Romney will do his best to fudge this, and it might work if the Obama campaign decides not to press the issue. That might not be wise. No matter how clever Romney is, there are going to be cracks in his plan that can be exploited. They should be.

Over at the Observer, Leo Benedictus reviews William Poundstone's Are You Smart Enough to Work at Google?

Some way into this book, you realise something, or at least I did. Only the first 136 pages have anything to do with Google's interview technique. The rest, for almost as many pages, is consumed by "answers" to the many questions that we find along the way....Might I have preferred to settle down with a book that didn't bother trying to be a practical, topical and revealing guide to hi-tech job interviews, but instead just called itself "101 Great Maths and Logic Puzzles"?

....You will get to ponder things like this: "You're playing football on a desert island and want to toss a coin to decide the advantage. Unfortunately, the only coin on the island is bent and is seriously biased. How can you use the biased coin to make a fair decision?"....There is quite a lot of sucking up to Google, actually, even though the effectiveness of the company's methods is far from proven.

Indeed. First Microsoft, and then all of Silicon Valley, became famous for subjecting potential hires to questions like the one above, or queries about how many gas stations there are in the United States. But has anybody ever produced even halfway persuasive evidence that this is a great way of hiring brilliant employees? My own suspicion is that it isn't. It rewards a certain kind of shallow cleverness that might well be useful in certain roles at high-tech companies, but I'd be surprised if it were anything more. In fact, putting together an entire company characterized by shallow cleverness might well be sowing the seeds of one's own destruction. It's a mental trait that I suspect is organizationally useful is modest quantities, but might very well be actively harmful in larger quantities. Even in the high-tech world, producing clever coding hacks is only a tiny part of success.

But then, I have no proof of that either. All I know is that I'd probably be reluctant to work for a company that even asked questions like this in the first place. It's a fad, and a lazy way of convincing yourself that you've figured out a shortcut to assembling a world-class staff. But there are no shortcuts. Not even in Silicon Valley.

The New York Times reports this weekend that the state of New York is in a meltdown over a recent piece of alleged standardized test idiocy. Here's the nickel version: It's about a short story on the 8th grade reading test. In the story, a pineapple (yes, a pineapple) challenges a hare to a race. The hare accepts. The pineapple insists it can win. But how? A nearby moose says the pineapple must have something up its sleeve. "Pineapples don't have sleeves," says the owl. Then the race starts, and the pineapple just stands there. A little while later the hare loops around to the finish line and the pineapple is still standing still. So the animals all eat the pineapple. The End.

This is obviously a nonsense story. Is that kosher for an 8th grade reading test, even if the kids all think it's weird? Seems OK to me. But the real issue, apparently, is that two of the questions about the story have been judged too ambiguous. The kids were confused. This is something I'm normally sympathetic to, since I often see answers on standardized tests that strike me as tricky to judge even though I'm a whole lot smarter than your average 8th grader.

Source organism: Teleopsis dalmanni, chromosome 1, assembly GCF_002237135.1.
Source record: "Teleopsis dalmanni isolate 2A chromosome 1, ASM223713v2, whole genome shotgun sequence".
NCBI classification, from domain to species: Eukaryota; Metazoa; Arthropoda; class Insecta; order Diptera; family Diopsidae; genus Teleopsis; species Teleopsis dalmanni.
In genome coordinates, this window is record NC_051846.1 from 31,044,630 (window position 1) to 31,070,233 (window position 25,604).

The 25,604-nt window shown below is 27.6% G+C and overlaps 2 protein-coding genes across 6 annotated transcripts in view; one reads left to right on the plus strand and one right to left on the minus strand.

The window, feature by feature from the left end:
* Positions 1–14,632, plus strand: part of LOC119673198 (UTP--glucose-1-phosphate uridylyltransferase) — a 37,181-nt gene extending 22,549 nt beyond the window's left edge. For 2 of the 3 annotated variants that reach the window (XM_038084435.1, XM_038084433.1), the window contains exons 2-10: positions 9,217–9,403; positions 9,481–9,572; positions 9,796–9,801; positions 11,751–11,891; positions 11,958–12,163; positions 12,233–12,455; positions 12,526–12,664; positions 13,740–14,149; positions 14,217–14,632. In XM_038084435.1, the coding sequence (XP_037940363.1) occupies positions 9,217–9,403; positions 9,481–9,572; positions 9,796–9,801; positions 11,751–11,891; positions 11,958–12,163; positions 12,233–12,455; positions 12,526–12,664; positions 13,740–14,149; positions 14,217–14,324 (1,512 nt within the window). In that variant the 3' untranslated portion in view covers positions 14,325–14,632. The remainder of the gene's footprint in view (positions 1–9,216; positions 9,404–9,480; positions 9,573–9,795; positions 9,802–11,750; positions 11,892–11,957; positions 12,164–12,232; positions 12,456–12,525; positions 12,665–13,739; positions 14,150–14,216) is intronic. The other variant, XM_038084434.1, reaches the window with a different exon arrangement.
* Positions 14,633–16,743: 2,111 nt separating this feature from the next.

But this time I don't see it. The story and the questions are here. The allegedly tricky questions are 7 and 8. But despite the nonsensical nature of the story, the answers seem pretty clear to me.

Nonetheless, "Pineapples don't have sleeves," has apparently taken on iconic stature in New York, and the state education commissioner has decreed that the questions won't be counted in final scores. A victory for common sense!

So your mission, should you decide to accept it, is to read the story (it's very short) and then look at the questions. Do they seem unfair? They don't to me, but maybe I'm missing something.

UPDATE: A couple of specialists have emailed to say that on high-stakes tests like this one, the general rule is to allow very little ambiguity at all. The right answer should be extremely clear. If that's the case, then I agree that this story and these questions should have been ditched. I don't think the answers were all that ambiguous, but there was certainly some ambiguity.

That said, I guess I don't understand why anything like this would have been invented in the first place. Is there really any need for creativity in tests like this? Or even a need to buy passages from published authors? Just construct a short piece, either fiction or nonfiction, and ask some straightforward questions about it. What's so hard?

Guess what? It's vacation time again! This time it's a family affair, and we'll be spending a week in Copenhagen in the middle of May followed by a week in Rome during the last week of May. Anybody have some interesting suggestions? Stuff off the beaten path that we should be sure to see? Let me know in comments.

Today is outdoor portrait day! On the left, Inkblot is pretending that he's king of the jungle. On the right, Domino is favoring us all with her squinty look.

Need more cats? If you haven't yet seen Henrí the existential cat, you should. The original Henrí is here; the sequel is here. And my sister (aka Inkblot's Aunt) sends along news of Boo the doorstop thwanger, via the Daily Mail. Scroll to the bottom for the video.